Yanal got converted to Blender during his studies. Today, he runs a popular sculpting-focused YouTube channel and sells his Blender training for a living, but he is always improving his knowledge of art fundamentals. "Being a 3D artist is no excuse for skipping the building blocks," he says. (This article was first published on CG Cookie.)
Yanal, what's your history with Blender? Do you use it in a professional capacity?
When I was a project management student at a 3D animation school we had some basic 3D classes where we learned programs like 3ds Max and Maya. One of my friends who joined the class was a Blender user and very passionate about it.
He would always talk about how it was a great program and how he preferred it over the others. He sat next to me in class, so I would see him work with Blender quite often. I am not 100% sure what was the deciding factor that made me try it, but a big reason was the speed at which he modeled in it compared to the other students in the class using the industry-standard programs. There was also the fact that he would always show me cool features that other software didn't have.
Truth be told, Blender back then was not as appealing as today. The school, professionals and the industry, at that time, suggested that you would have a hard time getting a job with Blender and that we should stick to the industry standard. That said, I decided to give it a go for a week or two, thinking that there was no harm in learning it in my free time. Interestingly enough, if I recall, 3 weeks later, it became my main 3D software choice...I was hooked. Keep in mind, back then I didn't do character stuff yet, I did mostly environmental stuff.
I actually found the interface a lot friendlier than other software. Did I mention that I subscribed to CG Cookie when I started to learn Blender? I even recommended it to my students when I gave a Blender class at a university not long ago!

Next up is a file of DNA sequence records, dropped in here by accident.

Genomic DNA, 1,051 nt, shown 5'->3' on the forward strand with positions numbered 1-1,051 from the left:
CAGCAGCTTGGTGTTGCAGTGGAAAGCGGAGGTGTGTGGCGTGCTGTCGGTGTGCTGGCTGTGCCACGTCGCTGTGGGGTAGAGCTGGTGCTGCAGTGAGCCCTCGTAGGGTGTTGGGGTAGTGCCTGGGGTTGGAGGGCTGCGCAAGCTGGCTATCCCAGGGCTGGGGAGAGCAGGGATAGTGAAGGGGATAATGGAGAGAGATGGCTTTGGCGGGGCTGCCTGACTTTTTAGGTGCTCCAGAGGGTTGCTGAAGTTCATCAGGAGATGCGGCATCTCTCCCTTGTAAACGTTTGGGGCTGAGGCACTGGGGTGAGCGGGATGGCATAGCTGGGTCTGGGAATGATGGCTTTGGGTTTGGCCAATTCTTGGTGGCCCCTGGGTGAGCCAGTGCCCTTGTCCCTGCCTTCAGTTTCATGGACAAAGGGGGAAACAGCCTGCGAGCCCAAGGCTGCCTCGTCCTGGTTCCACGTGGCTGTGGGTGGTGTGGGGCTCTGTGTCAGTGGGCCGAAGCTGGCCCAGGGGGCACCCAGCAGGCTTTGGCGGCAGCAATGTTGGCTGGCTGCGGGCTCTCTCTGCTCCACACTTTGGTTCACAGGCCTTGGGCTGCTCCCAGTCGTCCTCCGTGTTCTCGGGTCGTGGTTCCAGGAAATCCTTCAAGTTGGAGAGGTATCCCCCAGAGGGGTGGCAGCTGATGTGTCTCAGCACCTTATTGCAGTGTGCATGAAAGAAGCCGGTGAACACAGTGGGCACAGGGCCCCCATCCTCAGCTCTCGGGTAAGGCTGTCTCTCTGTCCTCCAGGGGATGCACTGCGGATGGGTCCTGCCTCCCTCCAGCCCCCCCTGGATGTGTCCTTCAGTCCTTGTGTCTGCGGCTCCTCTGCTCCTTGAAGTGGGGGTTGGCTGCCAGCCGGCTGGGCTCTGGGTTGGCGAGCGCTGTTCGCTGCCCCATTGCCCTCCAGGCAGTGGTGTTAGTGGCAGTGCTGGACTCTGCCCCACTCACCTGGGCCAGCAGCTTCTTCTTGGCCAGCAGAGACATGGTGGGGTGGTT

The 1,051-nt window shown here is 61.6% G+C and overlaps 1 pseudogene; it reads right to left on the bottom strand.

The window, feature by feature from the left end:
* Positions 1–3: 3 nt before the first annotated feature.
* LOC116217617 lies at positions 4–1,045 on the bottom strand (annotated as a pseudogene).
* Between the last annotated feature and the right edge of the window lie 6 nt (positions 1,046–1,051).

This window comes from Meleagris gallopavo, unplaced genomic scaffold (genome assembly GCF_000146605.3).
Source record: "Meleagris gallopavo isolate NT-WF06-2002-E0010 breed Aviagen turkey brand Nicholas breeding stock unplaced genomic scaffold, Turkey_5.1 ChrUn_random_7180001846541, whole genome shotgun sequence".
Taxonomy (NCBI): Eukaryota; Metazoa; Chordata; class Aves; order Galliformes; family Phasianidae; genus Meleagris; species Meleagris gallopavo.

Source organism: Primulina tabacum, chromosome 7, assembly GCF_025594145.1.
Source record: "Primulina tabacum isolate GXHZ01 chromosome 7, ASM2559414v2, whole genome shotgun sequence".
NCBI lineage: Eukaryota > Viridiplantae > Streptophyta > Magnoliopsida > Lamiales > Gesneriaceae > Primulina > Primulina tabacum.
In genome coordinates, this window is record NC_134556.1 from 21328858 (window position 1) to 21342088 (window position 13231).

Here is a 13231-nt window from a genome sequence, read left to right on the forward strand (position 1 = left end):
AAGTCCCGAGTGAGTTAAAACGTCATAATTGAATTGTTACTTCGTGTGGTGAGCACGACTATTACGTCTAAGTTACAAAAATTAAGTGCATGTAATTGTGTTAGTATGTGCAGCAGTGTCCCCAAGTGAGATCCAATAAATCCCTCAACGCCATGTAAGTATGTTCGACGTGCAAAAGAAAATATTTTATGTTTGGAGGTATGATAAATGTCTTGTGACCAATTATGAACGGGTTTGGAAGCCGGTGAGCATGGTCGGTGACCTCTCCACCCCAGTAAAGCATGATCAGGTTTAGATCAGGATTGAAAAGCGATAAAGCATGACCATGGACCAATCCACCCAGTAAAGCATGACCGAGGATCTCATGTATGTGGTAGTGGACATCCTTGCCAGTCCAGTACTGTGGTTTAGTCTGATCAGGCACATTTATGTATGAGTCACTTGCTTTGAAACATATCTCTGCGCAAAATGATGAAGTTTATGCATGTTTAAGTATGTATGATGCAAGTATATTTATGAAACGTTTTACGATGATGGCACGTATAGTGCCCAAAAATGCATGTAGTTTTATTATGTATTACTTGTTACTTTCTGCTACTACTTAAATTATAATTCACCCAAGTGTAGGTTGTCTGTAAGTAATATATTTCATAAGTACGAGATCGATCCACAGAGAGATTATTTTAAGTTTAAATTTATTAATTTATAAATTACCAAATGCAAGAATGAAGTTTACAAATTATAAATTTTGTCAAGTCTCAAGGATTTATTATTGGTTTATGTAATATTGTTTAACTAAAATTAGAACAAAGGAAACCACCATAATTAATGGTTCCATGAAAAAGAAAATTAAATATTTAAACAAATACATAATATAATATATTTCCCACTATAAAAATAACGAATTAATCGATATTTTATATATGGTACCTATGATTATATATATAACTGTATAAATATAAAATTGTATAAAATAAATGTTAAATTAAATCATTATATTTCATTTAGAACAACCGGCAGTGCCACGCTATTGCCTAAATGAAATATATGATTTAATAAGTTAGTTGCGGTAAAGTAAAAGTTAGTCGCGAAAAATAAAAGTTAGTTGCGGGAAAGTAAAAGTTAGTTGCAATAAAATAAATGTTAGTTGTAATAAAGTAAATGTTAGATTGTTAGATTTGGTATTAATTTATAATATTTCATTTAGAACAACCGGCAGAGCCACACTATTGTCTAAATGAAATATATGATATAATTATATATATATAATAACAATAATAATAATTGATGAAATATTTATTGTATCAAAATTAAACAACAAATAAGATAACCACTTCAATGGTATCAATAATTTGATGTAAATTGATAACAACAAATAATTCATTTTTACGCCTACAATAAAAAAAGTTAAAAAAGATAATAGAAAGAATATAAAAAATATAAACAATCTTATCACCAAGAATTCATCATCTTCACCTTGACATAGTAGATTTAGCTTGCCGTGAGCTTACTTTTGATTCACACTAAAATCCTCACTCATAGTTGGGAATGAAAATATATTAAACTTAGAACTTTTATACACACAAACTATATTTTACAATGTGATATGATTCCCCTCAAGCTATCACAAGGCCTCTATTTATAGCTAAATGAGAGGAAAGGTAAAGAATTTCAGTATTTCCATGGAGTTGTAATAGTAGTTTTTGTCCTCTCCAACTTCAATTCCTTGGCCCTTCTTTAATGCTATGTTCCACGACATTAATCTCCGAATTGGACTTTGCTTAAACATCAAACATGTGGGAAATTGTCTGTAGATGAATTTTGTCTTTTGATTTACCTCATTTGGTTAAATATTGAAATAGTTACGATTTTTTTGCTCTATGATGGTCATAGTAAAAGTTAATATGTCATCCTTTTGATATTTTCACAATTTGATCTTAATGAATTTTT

Fast-forwarding to today, Blender is my main choice of software for my Youtube channel @YanSculpts, which is what I do for a living.
Is it possible to find a job in the industry with Blender?
I have a video on the channel titled "Can You Get a 3D Artist Job with Blender in the Game and Film Industry?" where I talk about that. In short, choose whichever tool you enjoy most - if that's Blender, go for it, get really good at what you do as an artist and you will be set!
You’ve created some great training for Blender Market. When did you decide to create courses?
I created my YouTube channel at the start of 2017 since I wanted to follow my passion for art, specifically characters. It was the plan since the start to make it full time so that I could focus on creating characters, improve, and eventually inspire others to become better artists through tutorials, time-lapse videos and art advice.
For that to be possible, I had to plan ahead and turn it into something sustainable. Creating courses was one of the ways I thought could make that a reality.
You sell your training videos on Blender Market as well - why?